Friday, December 14, 2018

Thank You Space Journalists & My List of Space News Sources to Follow




I have a great deal of respect for journalists and the independent press. I have admired journalists since childhood, watching Murphy Brown (don't laugh) and mourning the death of Daniel Pearl. I applaud Time Magazine's 2018 Person of the Year: Jamal Khashoggi, The Guardians, and The War on Truth.

In college when I was Editor-in-Chief of the student newspaper, I considered becoming a space journalist. But I am a very slow writer and I'm not great at the objective reporting writing style. I did get mistaken for a journalist twice at space events in college and grad school, paying attention and taking notes. Even now, I occasionally get mistaken for a journalist even though I'm just an analyst who is active on Twitter.

Upon creating my own company nearly 3 years ago, I realized my freedom to represent myself and to speak my mind had significantly increased. And not only did some people want to hear my opinions, a few were paying me for it. This gave me courage to create a professional goal: contribute to space news. At the time, I didn't know if that meant I should be writing articles myself, being interviewed, or contributing to stories in some other way.

I had done both previously, minimally. Once year or so I would be contacted for a story, leading to some cool opportunities such as being interviewed at HLN studios in Orlando for a piece on NASA's planetary science budget, being featured in Florida Today's One To Watch, and writing an op-ed in favor of a new Florida spaceport. I wanted to do more but I didn't know what or how.

I signed up for a couple databases that promote female professionals as sources, though nothing ever came from that. I subscribed to an email newsletter Help a Reporter Out (HARO) that sends me a list of requests for sources from reporters three times every weekday. Requests for space sources on HARO is rare, but I was able to connect with a few opportunities. I am not really sure how the ball got rolling, but one opportunity led to another and soon reporters were contacting me (usually on Twitter) out of the blue. It helps that I follow and interact with all my favorite reporters on social media.

I didn't realize the number of times I had been interviewed or quoted in publications this year until I tallied it up. In the first year of my company, 2016: twice. In 2017: 11 times. In 2018: 31 times as of today. And two interviews done this year should be published in 2019.

I've been asked which space news sources I follow. I highly recommend looking these individuals and publications up:

Print
Alan Boyle, GeekWire
Anatoly Zak, RussianSpaceWeb.com
Andrew Jones, The Planetary Society & Space News
Brian Berger, Space News
Bryan Bender, Politico
Caleb Henry, Space News
Chabeli Herrera, Orlando Sentinel
Chris Bergin, NASASpaceFlight.com
Chris Gebhardt, NASASpaceFlight.com
Christian Davenport, The Washington Post
Doug Messier, Parabolic Arc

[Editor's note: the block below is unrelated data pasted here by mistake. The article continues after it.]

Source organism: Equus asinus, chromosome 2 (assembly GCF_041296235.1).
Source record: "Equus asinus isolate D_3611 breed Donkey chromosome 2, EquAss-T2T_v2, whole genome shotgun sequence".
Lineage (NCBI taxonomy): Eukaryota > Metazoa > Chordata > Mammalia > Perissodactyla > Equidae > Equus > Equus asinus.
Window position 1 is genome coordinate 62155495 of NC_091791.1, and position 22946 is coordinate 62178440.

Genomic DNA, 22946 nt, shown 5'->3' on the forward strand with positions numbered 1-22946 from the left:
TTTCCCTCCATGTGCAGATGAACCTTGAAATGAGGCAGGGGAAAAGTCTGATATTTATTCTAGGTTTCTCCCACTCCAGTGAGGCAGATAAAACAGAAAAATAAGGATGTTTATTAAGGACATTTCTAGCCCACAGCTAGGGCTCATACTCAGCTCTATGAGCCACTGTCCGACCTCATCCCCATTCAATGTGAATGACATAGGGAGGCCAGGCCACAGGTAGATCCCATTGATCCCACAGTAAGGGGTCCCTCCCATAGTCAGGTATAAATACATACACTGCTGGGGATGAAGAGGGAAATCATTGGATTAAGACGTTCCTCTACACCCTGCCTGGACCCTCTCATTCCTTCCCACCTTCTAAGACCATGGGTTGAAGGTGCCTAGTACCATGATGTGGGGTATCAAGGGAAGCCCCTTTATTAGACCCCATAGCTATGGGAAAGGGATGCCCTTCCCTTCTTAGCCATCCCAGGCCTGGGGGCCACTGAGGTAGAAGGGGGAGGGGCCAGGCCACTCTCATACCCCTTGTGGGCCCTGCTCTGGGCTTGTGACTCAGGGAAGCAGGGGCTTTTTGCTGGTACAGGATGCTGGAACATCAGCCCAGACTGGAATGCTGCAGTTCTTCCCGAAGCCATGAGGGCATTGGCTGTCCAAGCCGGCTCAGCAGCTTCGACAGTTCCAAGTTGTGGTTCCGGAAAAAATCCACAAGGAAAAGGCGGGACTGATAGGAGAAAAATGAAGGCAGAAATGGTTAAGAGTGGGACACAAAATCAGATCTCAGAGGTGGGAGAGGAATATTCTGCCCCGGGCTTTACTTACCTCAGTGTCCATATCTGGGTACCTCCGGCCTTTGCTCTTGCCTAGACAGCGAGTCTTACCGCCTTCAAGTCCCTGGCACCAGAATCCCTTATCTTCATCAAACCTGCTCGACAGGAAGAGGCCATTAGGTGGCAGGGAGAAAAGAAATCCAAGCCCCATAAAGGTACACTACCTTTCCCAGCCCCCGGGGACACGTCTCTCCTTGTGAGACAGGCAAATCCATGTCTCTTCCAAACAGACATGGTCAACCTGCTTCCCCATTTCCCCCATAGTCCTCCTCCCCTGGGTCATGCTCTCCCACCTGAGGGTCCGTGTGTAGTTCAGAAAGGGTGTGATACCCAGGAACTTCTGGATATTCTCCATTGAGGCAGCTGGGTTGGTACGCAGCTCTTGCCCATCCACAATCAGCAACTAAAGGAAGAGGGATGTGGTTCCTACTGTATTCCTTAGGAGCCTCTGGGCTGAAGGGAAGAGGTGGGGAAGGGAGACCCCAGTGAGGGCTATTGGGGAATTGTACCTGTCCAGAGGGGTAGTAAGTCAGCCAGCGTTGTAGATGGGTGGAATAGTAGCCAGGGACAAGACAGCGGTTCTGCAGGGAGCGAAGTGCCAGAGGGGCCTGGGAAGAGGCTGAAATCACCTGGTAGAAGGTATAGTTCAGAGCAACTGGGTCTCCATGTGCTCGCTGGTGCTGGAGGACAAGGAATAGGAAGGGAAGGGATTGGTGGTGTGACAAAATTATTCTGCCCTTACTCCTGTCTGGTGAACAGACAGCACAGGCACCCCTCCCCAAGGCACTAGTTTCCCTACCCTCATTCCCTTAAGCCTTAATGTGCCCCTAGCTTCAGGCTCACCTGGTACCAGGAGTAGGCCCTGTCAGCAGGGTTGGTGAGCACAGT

Elizabeth Howell
Emre Kelly, Florida Today
Eric Berger, Ars Technica
Irene Klotz, Aviation Week
Jacqueline Klimas, Politico
James Dean, Florida Today
Jason Davis, The Planetary Society & Rocketgut!
Jason Rhian, Spaceflight Insider
Jeff Foust, Space News & The Space Report
Jonathan O’Callaghan
Keith Cowing, NASA Watch & SpaceRef
Kenneth Chang, the New York Times
Leah Crane, New Scientist
Loren Grush, The Verge
Marcia Smith, SpacePolicyOnline.com
Marina Koren, The Atlantic
Michael Sheetz, CNBC
Sandra Erwin, Space News
Tim Fernholz, Quartz

Podcast/Radio/TV
Anthony Colangelo, Main Engine Cut Off
Brendan Byrne, WFME Orlando & Are We There Yet?
Carrie Nugent, Spacepod
Chad Anderson, Space Angels
David Livingston, The Space Show
Emilee Speck, News 6 WKMG Orlando
Gary Jordan, Houston We Have a Podcast
Gene Mikulka, Talking Space
Jackie Wattles, CNN
Jake Robins, WeMartians
Jim Green, Gravity Assist
Joshua Santora, The Rocket Ranch
Mat Kaplan, Planetary Radio
Michelle Thaller, Orbital Path
Rachel Crane, CNN
The Orbital Mechanics (Ben Etherington, David Fourman, & Dennis Just)

A few weeks ago during Thanksgiving week, I posted a thank you on Twitter to our fabulous space journalists for the job they do and letting them know I appreciate them and their work. The response from one journalist: we don't hear that often! If you appreciate the space news you read every day, thank the journalists who do the work to bring you that news.

My top three tips to help a journalist who contacts you:

1) Say yes. It's frustrating for journalists (and analyst) to find a source, take the time to contact them, and have them decline.
2) Respond as quickly as you can. They are on a deadline.
3) Recommend other sources if you are able. Especially if you declined the interview.

Once again, thank you to those who cover the space beat. I look forward to working with you and reading/watching/listening to your work even more in 2019.

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